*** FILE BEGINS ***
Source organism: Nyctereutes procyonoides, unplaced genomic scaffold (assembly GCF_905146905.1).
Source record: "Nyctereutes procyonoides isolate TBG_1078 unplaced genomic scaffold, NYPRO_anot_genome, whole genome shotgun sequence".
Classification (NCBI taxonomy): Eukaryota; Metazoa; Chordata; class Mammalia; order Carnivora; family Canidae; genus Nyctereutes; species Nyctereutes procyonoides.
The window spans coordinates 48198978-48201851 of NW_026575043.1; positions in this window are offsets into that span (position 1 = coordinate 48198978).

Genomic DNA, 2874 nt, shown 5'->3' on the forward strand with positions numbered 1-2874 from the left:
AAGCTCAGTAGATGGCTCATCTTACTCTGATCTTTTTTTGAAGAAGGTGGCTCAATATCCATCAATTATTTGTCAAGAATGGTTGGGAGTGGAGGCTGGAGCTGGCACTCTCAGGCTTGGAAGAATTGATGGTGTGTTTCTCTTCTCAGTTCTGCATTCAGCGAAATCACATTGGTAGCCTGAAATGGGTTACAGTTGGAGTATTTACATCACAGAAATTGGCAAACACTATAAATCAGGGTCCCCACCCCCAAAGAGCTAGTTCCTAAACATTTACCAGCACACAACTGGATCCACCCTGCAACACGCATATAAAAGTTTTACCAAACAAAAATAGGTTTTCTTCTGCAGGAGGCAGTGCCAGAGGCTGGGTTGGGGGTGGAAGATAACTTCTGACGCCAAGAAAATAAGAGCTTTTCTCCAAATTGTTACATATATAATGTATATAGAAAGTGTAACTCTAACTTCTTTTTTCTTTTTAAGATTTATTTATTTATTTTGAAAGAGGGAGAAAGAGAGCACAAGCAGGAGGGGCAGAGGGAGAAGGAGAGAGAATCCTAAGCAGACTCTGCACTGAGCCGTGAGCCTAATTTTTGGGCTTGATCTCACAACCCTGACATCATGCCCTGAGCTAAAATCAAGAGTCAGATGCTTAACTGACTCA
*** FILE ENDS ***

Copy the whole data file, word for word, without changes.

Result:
Source organism: Nyctereutes procyonoides, unplaced genomic scaffold (assembly GCF_905146905.1).
Source record: "Nyctereutes procyonoides isolate TBG_1078 unplaced genomic scaffold, NYPRO_anot_genome, whole genome shotgun sequence".
Classification (NCBI taxonomy): Eukaryota; Metazoa; Chordata; class Mammalia; order Carnivora; family Canidae; genus Nyctereutes; species Nyctereutes procyonoides.
The window spans coordinates 48198978-48201851 of NW_026575043.1; positions in this window are offsets into that span (position 1 = coordinate 48198978).

Genomic DNA, 2874 nt, shown 5'->3' on the forward strand with positions numbered 1-2874 from the left:
AAGCTCAGTAGATGGCTCATCTTACTCTGATCTTTTTTTGAAGAAGGTGGCTCAATATCCATCAATTATTTGTCAAGAATGGTTGGGAGTGGAGGCTGGAGCTGGCACTCTCAGGCTTGGAAGAATTGATGGTGTGTTTCTCTTCTCAGTTCTGCATTCAGCGAAATCACATTGGTAGCCTGAAATGGGTTACAGTTGGAGTATTTACATCACAGAAATTGGCAAACACTATAAATCAGGGTCCCCACCCCCAAAGAGCTAGTTCCTAAACATTTACCAGCACACAACTGGATCCACCCTGCAACACGCATATAAAAGTTTTACCAAACAAAAATAGGTTTTCTTCTGCAGGAGGCAGTGCCAGAGGCTGGGTTGGGGGTGGAAGATAACTTCTGACGCCAAGAAAATAAGAGCTTTTCTCCAAATTGTTACATATATAATGTATATAGAAAGTGTAACTCTAACTTCTTTTTTCTTTTTAAGATTTATTTATTTATTTTGAAAGAGGGAGAAAGAGAGCACAAGCAGGAGGGGCAGAGGGAGAAGGAGAGAGAATCCTAAGCAGACTCTGCACTGAGCCGTGAGCCTAATTTTTGGGCTTGATCTCACAACCCTGACATCATGCCCTGAGCTAAAATCAAGAGTCAGATGCTTAACTGACTCA